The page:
Here's a site that quickly tells you of some other flowers you can use in your salads
Flowers you can eat

Bowls by Peter Henderson - Quadrant Gallery, Dunedin
The bowl the salad is presented in is also important if you want to make a big impression.        These fabulous bowls are made by Broad Bay potter Peter Henderson.  Could be a great gift for the salad maker in your family this Christmas.  I love his use of colour and drawings and you can find them at the Quadrant Gallery in Moray Place, Dunedin.    They are also practical - not too wide.   While salads look wonderful in large round bowls they do take up a lot of table space. 

Bowl of Peter Henderson - Quadrant Gallery, Dunedin
Dave McLeod has many New Zealand jewellery, ceramic and glass artists work for sale in Quadrant Gallery
Fortune's Artistic Director Lara Macgregor  is also a talented baker
producing  themed buns (not cupcakes in Yorkshire)  for the Calendar Girls
on Sunday
This salad was more of a production than you would normally have time to do for dinner each night but for a special meal why not give it a try.

I have been experimenting with salads for years and have so many ideas to share with you all that I have decided to run a series on salads so we can cover all seasons and various types of salads.

The Fortune Theatre 2012 season is closing with a deservedly popular show. If you live in Dunedin you may still be able to get tickets for the two extra matinees they are putting on due to popular demand.

You Tube of Calendar Girls Trailer

Thursday, 15 November 2012

Ken the Caterpillar and Fun Food for Kids

I am on "Nana Jean" duty in Auckland with 2 year old Beau while our daughter Tansy is acting in a play.   As we live at the other end of the country, it has taken time for Beau to get used to me, but I think I have cracked it - he likes interesting food!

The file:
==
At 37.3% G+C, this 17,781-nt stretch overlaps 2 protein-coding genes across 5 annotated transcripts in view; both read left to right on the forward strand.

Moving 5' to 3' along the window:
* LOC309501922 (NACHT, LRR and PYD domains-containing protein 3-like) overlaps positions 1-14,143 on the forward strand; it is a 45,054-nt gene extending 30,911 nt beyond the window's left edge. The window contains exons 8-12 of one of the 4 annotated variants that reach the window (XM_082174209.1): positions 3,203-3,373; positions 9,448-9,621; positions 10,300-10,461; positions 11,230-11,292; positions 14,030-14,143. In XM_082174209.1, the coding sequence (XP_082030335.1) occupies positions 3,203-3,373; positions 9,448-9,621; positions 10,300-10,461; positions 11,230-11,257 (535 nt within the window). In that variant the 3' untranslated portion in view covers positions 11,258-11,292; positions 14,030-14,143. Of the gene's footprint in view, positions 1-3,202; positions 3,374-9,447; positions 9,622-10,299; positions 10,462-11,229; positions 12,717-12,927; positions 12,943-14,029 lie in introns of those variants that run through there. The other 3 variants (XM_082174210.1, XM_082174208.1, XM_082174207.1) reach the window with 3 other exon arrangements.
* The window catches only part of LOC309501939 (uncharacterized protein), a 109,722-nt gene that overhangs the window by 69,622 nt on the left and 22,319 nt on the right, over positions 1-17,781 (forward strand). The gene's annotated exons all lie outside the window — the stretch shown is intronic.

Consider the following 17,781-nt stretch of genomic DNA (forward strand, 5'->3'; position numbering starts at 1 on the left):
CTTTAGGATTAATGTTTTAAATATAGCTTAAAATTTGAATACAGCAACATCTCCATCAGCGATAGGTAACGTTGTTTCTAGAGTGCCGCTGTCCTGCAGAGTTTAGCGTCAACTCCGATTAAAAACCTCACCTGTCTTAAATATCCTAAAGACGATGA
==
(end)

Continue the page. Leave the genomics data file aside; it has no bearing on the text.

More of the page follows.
On my first day Beau proudly showed me three Monarch pupae looking like pieces of jewellery with their glittering rings of gold.

I was curious.  What was the purpose of the gold?  Who better to ask than our Bugman friend, Ruud Kleinpaste.
"Simple ornamentation.  They want to look good.  Just like you and I.  They are chemically protected so don't need camouflage", txt Ruud.
Ah that's why the caterpillar chose a red sack barrow to hang out on rather than a plant.

Tansy has given Beau a very good introduction to science by simply planting swan plants in a pot and encouraging him to observe.    The Monarch butterfly did the rest by laying eggs the size of sesame seeds on the swan plant.

Two of the three pupae don't have names, but one does.   A week ago one caterpillar caught Beau's eye when it left the swan plant for the next stage of its life.   Tansy recorded the moment on her phone.

(As this is the first time I have tried attaching a video I am a little uncertain whether it will work.   If nothing happens when you click on the arrow or if there is no audio then just click on the following link.)    Beau and Ken the Caterpillar  or copy the following address into You Tube http://www.youtube.com/watch?v=P74MHJXV9jI&feature=plcp

Beau checks up on Ken every day.   One day soon we hope to witness the magic moment when  Ken transforms into a beautiful Monarch butterfly.

(If this video is not available when you click the arrow then just click on the following link) Life cycle of the Monarch Butterfly or enter the folllowing address on You Tube:  http://www.youtube.com/watch?v=7AUeM8MbaIk

You might like to see the whole process in this excellent time lapse video made by Duncan Scott for the Chicago Nature Museum.   It's only four minutes long and shows the complete life cycle of the Monarch.

The Hungry Caterpillar Salad
I was inspired to create a salad for Beau that night with a caterpillar theme.   My only mistake was calling it "Ken the Caterpillar salad"... at first he wouldn't eat Ken.  It's a good way of making a green salad come to life for kids and perhaps may convince young non-salad eaters to give it a try.
Caterpillar Salad: green salad with cucumber and tomato caterpillar
heading towards the purple cauliflower trees

I first slice an iceberg lettuce, then add some chopped parsley and chives. 
I dress the green salad with a little lemon juice (or if you prefer vinegar), a little salt and more olive oil than vinegar, so that the greens have a slight shine but not sloppy.  
Next the fun part - to create the caterpillar using thin slices of cucumber, a tomato slice and for eyes a couple of raisins. For the legs green beans.  Alternatively you could use slices of coloured peppers or cut small pieces of dried seaweed for the legs.